Long in the Tooth
The Budos Band’s sixth studio album Long In The Tooth, on their longstanding label, Daptone Records, marks the 15th anniversary of the band’s eponymous 2005 full-length debut. The album was recorded in just five days at Diamond Mine Studios in Queens, NY. After one listen, you might expect a full orchestra behind the curtain, instead, you’ll find the eight usual suspects – Brian Profilio [drums], Daniel Foder [bass], Tom Brenneck [guitar], Mike Deller [organ], Jared Tankel [saxophone], Andrew Greene [trumpet], Dave Guy [trumpet], Rob Lombardo [bongos, congas].
As you likely know, this band doesn’t sound like your typical horn-drive soul-rock unit. Tower of Power they are not. Instead, it’s what they call afro-psychedelic Soul Rock, clearly a signature sound. The opening tracks what put the emphasis in that collection of words on “psychedelic” but as the album unfolds the driving rhythms, more than anything, color in the soul rock aspect of the sound. Some equate the overall sound to the score of a movie Quentin Tarantino never made.
The Budos Band had reached a critical high watermark with Budos V in 2019. Maintaining the momentum from a particularly prolific period, they convened in Tom’s Diamond Mine Studios in Queens for five days to record what would become Long in the Tooth. “You’re hearing a band live in 2020, which is a feat in and of itself,” observes Tom. “Bands don’t record music like that anymore. It’s like the rest of the world has been making records as if they’ve been living in quarantine for 15 years,” he laughs. “In some ways, it’s reminiscent of our first two albums Budos I and Budos II. We branched off on Burnt Offering and Budos V. Now, we’re still moving forward. You can play these songs on the dance floor. We knew the horns had to stand out too.”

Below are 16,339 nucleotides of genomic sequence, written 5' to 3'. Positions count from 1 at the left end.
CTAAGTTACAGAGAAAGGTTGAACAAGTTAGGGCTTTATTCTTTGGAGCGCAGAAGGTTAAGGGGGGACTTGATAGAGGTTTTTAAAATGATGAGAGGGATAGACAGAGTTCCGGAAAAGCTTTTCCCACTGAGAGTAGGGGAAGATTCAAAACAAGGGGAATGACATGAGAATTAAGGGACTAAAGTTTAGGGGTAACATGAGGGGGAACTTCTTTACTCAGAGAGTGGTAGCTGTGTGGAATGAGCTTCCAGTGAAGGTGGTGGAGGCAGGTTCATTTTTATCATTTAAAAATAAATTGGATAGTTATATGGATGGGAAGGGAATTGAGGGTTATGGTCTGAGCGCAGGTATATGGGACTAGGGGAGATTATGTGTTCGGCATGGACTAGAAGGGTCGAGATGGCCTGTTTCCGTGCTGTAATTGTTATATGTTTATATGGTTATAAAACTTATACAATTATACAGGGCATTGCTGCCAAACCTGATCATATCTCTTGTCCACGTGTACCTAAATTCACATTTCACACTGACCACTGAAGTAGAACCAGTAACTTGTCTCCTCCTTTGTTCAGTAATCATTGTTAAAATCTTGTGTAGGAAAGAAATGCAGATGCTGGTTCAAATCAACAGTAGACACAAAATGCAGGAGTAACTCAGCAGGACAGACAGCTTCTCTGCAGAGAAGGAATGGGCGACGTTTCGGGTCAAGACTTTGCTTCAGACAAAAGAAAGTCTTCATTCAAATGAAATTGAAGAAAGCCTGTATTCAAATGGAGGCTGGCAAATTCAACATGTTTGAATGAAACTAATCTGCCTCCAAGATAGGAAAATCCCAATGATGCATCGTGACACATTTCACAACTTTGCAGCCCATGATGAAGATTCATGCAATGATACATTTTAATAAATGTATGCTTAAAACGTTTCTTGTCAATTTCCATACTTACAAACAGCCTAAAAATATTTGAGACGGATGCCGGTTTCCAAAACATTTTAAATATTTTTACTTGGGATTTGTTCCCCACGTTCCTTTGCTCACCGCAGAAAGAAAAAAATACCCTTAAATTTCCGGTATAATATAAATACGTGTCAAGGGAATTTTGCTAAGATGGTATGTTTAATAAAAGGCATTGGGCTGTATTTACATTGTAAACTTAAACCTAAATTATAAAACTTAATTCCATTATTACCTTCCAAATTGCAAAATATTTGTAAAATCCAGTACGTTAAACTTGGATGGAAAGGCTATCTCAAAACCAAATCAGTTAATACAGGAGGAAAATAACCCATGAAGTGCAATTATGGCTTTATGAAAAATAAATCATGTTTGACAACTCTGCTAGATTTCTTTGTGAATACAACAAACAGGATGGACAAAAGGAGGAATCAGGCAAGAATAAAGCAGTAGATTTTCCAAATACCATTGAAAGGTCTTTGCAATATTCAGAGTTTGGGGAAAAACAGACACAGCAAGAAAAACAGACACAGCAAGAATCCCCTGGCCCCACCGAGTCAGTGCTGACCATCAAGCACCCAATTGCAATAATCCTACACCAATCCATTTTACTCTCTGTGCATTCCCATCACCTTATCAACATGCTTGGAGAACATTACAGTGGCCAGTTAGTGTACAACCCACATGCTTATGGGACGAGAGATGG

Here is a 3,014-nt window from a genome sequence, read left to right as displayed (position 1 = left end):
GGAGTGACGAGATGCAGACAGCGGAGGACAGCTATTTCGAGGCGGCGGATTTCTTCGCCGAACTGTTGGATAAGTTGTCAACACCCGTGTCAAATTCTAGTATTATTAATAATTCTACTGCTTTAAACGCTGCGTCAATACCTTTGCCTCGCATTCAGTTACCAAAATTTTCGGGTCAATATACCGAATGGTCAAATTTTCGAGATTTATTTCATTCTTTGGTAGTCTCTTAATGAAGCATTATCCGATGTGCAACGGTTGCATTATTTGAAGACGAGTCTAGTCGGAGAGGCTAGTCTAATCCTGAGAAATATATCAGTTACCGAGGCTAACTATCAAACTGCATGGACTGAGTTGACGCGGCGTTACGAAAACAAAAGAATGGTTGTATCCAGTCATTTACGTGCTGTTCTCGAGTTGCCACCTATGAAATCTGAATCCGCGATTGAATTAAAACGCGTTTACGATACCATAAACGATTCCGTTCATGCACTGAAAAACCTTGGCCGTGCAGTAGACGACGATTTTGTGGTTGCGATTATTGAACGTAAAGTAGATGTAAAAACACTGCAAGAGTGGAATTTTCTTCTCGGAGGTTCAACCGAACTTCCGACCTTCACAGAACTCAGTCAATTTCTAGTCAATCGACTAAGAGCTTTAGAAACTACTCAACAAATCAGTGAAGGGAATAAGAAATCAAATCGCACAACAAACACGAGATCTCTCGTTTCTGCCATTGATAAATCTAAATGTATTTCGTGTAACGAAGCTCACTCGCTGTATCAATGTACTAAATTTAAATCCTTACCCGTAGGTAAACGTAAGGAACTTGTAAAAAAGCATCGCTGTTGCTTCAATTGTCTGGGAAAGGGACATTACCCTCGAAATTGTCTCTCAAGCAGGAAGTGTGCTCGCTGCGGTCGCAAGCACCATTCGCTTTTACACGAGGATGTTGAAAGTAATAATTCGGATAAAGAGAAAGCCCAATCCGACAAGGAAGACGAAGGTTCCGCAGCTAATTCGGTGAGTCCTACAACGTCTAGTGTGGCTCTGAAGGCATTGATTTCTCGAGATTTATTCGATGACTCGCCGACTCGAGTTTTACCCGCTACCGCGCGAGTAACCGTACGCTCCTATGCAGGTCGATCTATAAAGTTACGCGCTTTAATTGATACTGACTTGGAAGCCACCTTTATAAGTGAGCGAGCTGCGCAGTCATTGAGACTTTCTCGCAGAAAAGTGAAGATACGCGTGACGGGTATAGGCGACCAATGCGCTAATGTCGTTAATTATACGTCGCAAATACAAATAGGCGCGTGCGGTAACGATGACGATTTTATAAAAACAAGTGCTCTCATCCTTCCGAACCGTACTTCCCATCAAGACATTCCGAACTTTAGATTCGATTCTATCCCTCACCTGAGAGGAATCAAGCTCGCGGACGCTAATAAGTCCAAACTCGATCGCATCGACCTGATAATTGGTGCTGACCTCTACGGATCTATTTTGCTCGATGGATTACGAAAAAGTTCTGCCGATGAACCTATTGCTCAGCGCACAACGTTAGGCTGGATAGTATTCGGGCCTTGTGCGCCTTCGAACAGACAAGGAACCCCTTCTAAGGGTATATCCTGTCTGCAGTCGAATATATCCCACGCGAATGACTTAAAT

These 11 tracks are all in the two-three-minute range, radio friendly material in the form of short, crisp groove heavy tunes, signified by the opening title track and first single, “Long in the Tooth,” with drums simmering between swells of horns as guitar snakes towards a resounding organ, a blending of sounds that for some explicable reason conjures up sounds that are not even there. (swear there was a pedal steel in there somewhere but there wasn’t). This may offer a partial explanation. By recording horns in a cavernous tiled hallway of the empty industrial building in Long Island City that is home to Tom’s studio, the band brought what feels like an otherworldly echo to “Haunted Sea.” Dreamy organ slips into an impetuous beat on “Sixth Hammer,” as a choir of horns summons ominous film noir-style danger. The trip culminates on the wild “Renegade” punctuated by a whirling and warbling backwards guitar solo. “It’s more of a taste of what our shows have been like in the past few years—just energy off the rails,” Tom goes on. “We slowed the tape down until it stopped and did this trick where we lifted it and started playing it backwards. Half the song is forward, and the other half is backward. It sounds like a fucking god awful bad psychedelic trip.”
The appeal of this album is that it can take the listener in so many different directions mood wise. The reference to a a bad acid trip is one example. Other tracks such as the robust, triumphant, beat drive “Budonian Knight” is downright booty shaking stuff. Often they will make the listener happy and although they never seem to conjure up sadness, there’s more than enough weirdness to go around. That just makes for repeated listens, invoking curiosity and a quest for trying to pin down something that will inevitably remain undefinable.
- Jim Hynes